To The Ottawa Citizen in response to a letter from the Campaign for Nuclear Phaseout on the future of the Canadian nuclear industry:

December 19, 2000

To the Editor, The Ottawa Citizen

Kristen Ostling provides a caustic review of Canada's nuclear fortunes ("Most countries reject nuclear option", Dec. 18) befitting the mandate of her group, the Campaign for Nuclear Phaseout; however, she misrepresents the facts and offers little in the way of workable alternatives.

The problem lies partly with the task at hand: when it comes to assessing the future of the global nuclear industry we are all blind men describing an elephant before us. One shouldn't overlook, however, the resurgence of support for nuclear power among the world's governments -- underscored most recently by the European Union's declaration of the technology's necessity in future planning.

The reasons are clean air and efficient operation. As much a Ostling may wish to ignore the fact, nuclear power is a mature technology that produces no pollution, with the best safety record (including Chernobyl) of any competing industry.

This is why countries like China, South Korea, Japan, Finland, the Ukraine, Russia, the Czech Republic, Iran, Pakistan, Romania, Bangladesh, Lithuania, Brazil, and South Africa are expanding their use of nuclear power. It's why France continues to gain much of its electricity from nuclear reactors, why America is seeing an upswing in reactor refurbishment, and why Britain's private sector wants to build new reactors.

It is na´ve to point to the Green influence in Germany, Switzerland, and Sweden and claim a world-wide trend -- the Swedish reference is particularly ironic when its struggles with an ill-advised 1980 decision to phase out nuclear power are so widely known.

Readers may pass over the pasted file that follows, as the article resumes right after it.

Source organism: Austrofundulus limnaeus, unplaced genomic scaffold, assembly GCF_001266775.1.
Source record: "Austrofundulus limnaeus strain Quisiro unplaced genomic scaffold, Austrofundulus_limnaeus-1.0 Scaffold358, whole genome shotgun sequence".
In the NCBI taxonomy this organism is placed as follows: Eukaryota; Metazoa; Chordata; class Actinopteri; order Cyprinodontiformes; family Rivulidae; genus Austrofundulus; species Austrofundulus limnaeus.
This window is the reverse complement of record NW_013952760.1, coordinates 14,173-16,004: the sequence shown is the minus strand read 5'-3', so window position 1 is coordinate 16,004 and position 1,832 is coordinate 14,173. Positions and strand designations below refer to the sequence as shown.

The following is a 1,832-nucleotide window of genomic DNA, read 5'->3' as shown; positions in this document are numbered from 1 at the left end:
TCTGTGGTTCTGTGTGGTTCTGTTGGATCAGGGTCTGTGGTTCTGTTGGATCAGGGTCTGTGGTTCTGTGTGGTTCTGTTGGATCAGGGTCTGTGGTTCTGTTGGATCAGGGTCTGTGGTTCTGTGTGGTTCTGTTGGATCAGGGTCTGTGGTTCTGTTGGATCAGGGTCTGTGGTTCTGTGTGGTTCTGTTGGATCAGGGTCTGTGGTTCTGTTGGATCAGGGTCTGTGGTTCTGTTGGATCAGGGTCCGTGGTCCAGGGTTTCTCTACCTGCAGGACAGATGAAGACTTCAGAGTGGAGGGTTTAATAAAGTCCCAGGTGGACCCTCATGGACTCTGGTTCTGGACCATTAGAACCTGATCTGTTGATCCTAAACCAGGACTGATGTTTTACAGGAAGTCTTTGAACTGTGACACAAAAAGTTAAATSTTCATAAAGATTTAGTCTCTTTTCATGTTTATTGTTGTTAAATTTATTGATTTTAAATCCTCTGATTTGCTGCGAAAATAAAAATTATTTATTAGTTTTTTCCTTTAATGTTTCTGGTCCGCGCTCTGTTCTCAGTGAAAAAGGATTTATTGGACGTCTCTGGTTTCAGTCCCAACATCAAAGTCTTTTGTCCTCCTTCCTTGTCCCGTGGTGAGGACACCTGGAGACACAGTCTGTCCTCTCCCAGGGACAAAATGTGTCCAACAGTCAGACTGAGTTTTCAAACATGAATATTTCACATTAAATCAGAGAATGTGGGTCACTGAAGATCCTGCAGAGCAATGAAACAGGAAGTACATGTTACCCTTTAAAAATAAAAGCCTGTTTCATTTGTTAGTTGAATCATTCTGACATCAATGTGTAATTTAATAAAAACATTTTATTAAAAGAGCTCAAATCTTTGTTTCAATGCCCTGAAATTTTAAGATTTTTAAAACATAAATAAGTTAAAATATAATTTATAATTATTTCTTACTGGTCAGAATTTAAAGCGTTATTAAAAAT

Ostling is factually incorrect in her statement that Canada's nuclear-waste disposal technology was found to be "scientifically unacceptable" by an Environmental Review Panel. In fact, the 1998 Panel report describes the technology as technically sound, but lacking in "broad public support". The technology to safely dispose of nuclear waste exists.

Ostling misses the point completely when she defers to the David Suzuki Foundation for alternative ideas to nuclear power. Their vision of lifestyle change and renewable technology is utterly irrelevant to the equalization of the quality of life in the developing world. This is where eighty percent of the world's population lives, where two billion people lack reliable access to electricity, and where most of the increase in energy supply and global pollution will take place.

Importantly, Ostling fails to point out that the Suzuki vision, typical of the "anything but nuclear" camp, relies strongly on natural gas to make up the shortfall. The plan to dismantle a mature, efficient technology with a stable fuel supply, and replace it with gas-fired plants emitting 4 million tonnes each of greenhouse gases per year, with a fuel supply already unstable and expensive at current usage rages, is a dismal future I do not want my children and their children to witness.


Jeremy Whitlock